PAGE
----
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Soil Analysis-Determination of Available Phosphorus content in the Soil by Bray's method
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Objectives:

 

  • To determine the available phosphorus in the soil sample by Bray’s method.

 

Introduction:

A soil analysis is a process by which elements such as P, K, Ca, Mg, Na, S, Mn, Cu and Zn are chemically extracted from the soil and measured for their “plant available” content within the soil sample.

 

 

Significance of Soil Analysis:

 

  • It increases the knowledge of what nutrients are especially available in a given soil.
  • It reduces the environmental impacts due to soil amendments. 
  • It increases the efficiency of resource inputs such as fertilisers and water.
  • It helps to predict the nutritional values needed for crop production.
  • It helps to evaluate the fertility status of soils of a country, state or district.

 

Procedure for Taking Good Soil Samples:

 

  • Determine the soil unit (or plot).
  • Make a traverse over the soil unit (or plot).
  • Clean the site (with spade) from where soil sample is to be collected.
  • Insert the spade into soil.
  • Standing on the opposite side, again insert the spade into soil.
  • A lump of soil is removed.
  • A pit of ‘V’ shape is formed. Its depth should be 0-6" or 0-9" or 0-12" (i.e., Depth of tillage).
  • Remove the soil-slice (like a bread slice) of ½ inch thick from both the exposed surface of the pit from top to bottom. This slice is also termed furrow-slice. To collect the soil-slice spade may be used. Collect the soil samples in a polyethylene bucket.
  • Collect furrow-slices from 8-10 or sometimes 20-30 sites. Select the sites at random in a zigzag (or criss-cross) manner. Distribute the sites throughout the entire soil unit (plot). In lieu of spade auger may be used. Do not take the prohibited samples and local problem soils.
  • Furnish the following information on two sheets of thick paper with the sample. One sheet is folded and kept inside the bag. Another sheet is folded and attached to the bag.

 

 

Hydrangeas...Blue or Pink?

 

Hydrangeas respond to the soil pH where they are planted. They produce blue flowers in acid soil (pH 5.5 & <5.5), if the soil is highly acidic then the colour become the bluest of blue. Pink flowers are produced in alkaline soil (pH 7 & >7), if the soil highly alkaline then the colour of the flower become white such as ‘Lanarth White’.

 

           

 

            

 

 

 

Available Phosphorus in Soil:

 

The term available phosphorus refers to the inorganic form occurring in soil solution which is almost exclusively ‘Orthophosphate’. This Orthophosphate occurs in several forms and combinations. The phosphate contributions in soil are governed by hydrogenous equilibria in which it takes part. This can be represented as,

 

Phosphorus absorbed in soil phase ⇌ P in soil solution ⇌ Precipitated P

 

The phosphorus absorbed by plants from soil comes from the soil solution in which it exists as an inorganic Orthophosphate ion H2PO4-, HPO42- and PO43-. The most accessible ion is H2PO4-. The quality of phosphorus accessible to the plants is influenced by a series of soil properties.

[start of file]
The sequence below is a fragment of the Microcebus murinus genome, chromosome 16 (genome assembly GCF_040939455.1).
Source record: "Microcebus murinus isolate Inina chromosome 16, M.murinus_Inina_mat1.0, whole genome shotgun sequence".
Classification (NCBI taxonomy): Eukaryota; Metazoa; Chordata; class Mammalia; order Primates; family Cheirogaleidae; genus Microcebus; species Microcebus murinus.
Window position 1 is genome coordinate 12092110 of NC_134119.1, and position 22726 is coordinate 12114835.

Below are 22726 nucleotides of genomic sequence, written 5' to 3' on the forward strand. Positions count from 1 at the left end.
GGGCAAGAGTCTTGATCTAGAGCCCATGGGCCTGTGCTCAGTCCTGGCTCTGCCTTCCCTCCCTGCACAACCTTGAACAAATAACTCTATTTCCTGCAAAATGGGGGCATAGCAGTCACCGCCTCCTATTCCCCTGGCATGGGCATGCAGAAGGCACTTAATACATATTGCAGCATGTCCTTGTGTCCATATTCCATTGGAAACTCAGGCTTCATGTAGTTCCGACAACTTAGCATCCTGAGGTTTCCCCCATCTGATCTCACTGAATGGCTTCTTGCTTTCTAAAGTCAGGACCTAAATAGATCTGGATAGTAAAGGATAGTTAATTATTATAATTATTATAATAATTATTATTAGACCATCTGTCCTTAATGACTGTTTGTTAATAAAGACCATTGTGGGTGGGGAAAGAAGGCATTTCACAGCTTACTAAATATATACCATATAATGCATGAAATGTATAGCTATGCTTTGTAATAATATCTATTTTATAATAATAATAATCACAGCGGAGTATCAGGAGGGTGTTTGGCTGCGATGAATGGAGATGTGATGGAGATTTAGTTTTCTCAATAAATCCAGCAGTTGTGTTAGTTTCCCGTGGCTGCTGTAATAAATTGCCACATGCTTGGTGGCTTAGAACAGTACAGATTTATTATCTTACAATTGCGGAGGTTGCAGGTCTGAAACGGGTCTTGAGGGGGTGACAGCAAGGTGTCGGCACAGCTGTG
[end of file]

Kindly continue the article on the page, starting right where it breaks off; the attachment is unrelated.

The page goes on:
Apparatus:

 

Spectrophotometer, Whatman No: 42 filter paper, Beakers, Standard Flasks, Pipettes, Funnels, etc.

 

Principle of Dickman and Bray’s Method:

 

The underlying principle of this method is that the soil is shaken with an extracting solution of 0.03 N NH4F in 0.025 N HCl, which dissolves the fraction of Phosphorus roots. Ammonium Fluoride complexes with Al and Fe ions in the acid solution with the consequent release of Phosphorus held by the soil, by these trivalent ions. Thus the combination of HCl and NH4F helps in removing easily acid soluble forms of Phosphorus, largely Calcium Phosphates and a portion of Aluminium and iron phosphates. The reactions in acid solution may be represented as follows,

 

3 NH4F + 3 HF + AlPO4 → H3PO4 + (NH4)3AlF6

3 NH4F + 3 HF + FePO4 → H3PO4 + (NH4)3FeF6

 

In the above reactions AlPO4 and FePO4 represents various hydrated and hydroxyl phosphates of Al + Fe including any absorbed or precipitated surface layer on oxides of Al, Aluminosilicates and an oxide of Fe.

 

HCl results in the dissociation of more active Calcium Phosphate and in addition to this, it prevents the precipitation of Phosphorus (as Calcium Phosphate) which has been dissolved by Ammonium Fluoride.

 

In the filtered extract Phosphorus is estimated calorimetrically by adding Ammonium Molybdate and thereafter, reducing the Molybdenum Phosphate complexes with Stannous Chloride in the acidic medium. The heteropoly complex (Phosphor Molybdate) is formed by coordination of Molybdate ions with Phosphorus as the central coordinating atom, the Oxygen of the molybdate being substituted for that of PO4. The reaction may be represented as follows.

 

H3PO4 + 12 H2MoO4 → H3P(Mo3O10)4 + 2H2O

 

The heteropoly complexes, before reduction gives a yellow colour to their water solution. In the solution of low Phosphorus concentration, the Molybdate is partially reduced to a characteristic blue colour. The intensity, a measure of concentration of Phosphorus in the test sample is read on colorimeter.

 

Significance:

 

  • The availability of P is considered to be a fairly good indicator/ measure of the P supplying capacity of soil.
  • Knowledge of the available phosphorus content of soil is important for determining the critical limit based on soil-test-crop response calibration study.
  • The evaluation of a soil critical limit of P would help in developing P fertility classes for effective fertilizer recommending schedule.

 

 

 

 

 

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